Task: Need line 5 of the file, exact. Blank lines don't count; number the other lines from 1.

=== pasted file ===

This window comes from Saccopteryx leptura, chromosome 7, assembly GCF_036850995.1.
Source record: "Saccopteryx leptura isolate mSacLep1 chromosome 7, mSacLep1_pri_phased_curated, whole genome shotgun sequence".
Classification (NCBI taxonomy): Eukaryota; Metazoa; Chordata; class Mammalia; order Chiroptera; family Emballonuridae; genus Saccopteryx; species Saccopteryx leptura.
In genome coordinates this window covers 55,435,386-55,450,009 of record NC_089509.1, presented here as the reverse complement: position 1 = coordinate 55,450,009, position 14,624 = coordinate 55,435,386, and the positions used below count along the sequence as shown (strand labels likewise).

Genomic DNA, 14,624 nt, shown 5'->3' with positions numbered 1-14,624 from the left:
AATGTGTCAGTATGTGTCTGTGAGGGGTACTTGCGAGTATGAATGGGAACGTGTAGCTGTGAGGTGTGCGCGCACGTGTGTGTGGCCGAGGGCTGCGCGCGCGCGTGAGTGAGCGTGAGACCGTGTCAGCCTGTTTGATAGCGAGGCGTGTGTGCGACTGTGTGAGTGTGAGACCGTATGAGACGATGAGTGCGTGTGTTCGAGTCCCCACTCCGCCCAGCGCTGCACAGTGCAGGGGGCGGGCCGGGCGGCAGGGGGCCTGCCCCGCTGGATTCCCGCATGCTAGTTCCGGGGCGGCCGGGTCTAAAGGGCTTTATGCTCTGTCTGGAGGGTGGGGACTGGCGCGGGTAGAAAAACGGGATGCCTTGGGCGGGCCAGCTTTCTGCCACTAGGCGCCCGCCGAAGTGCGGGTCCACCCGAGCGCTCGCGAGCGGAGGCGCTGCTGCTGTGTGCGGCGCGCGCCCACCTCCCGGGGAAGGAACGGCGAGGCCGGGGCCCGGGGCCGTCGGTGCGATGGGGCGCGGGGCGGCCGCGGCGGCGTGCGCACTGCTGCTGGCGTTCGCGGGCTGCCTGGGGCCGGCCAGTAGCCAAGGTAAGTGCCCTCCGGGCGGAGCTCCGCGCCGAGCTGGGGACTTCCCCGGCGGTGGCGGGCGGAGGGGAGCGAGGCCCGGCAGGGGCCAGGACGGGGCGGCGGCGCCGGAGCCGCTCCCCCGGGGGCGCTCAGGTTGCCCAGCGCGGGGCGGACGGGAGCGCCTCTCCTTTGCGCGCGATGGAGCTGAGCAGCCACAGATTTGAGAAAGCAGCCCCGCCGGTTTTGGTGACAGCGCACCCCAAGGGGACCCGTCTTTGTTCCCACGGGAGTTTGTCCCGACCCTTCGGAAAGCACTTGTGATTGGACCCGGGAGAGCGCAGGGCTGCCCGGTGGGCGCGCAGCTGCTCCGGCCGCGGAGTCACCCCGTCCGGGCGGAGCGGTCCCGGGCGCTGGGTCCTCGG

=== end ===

Genomic DNA, 14,624 nt, shown 5'->3' with positions numbered 1-14,624 from the left: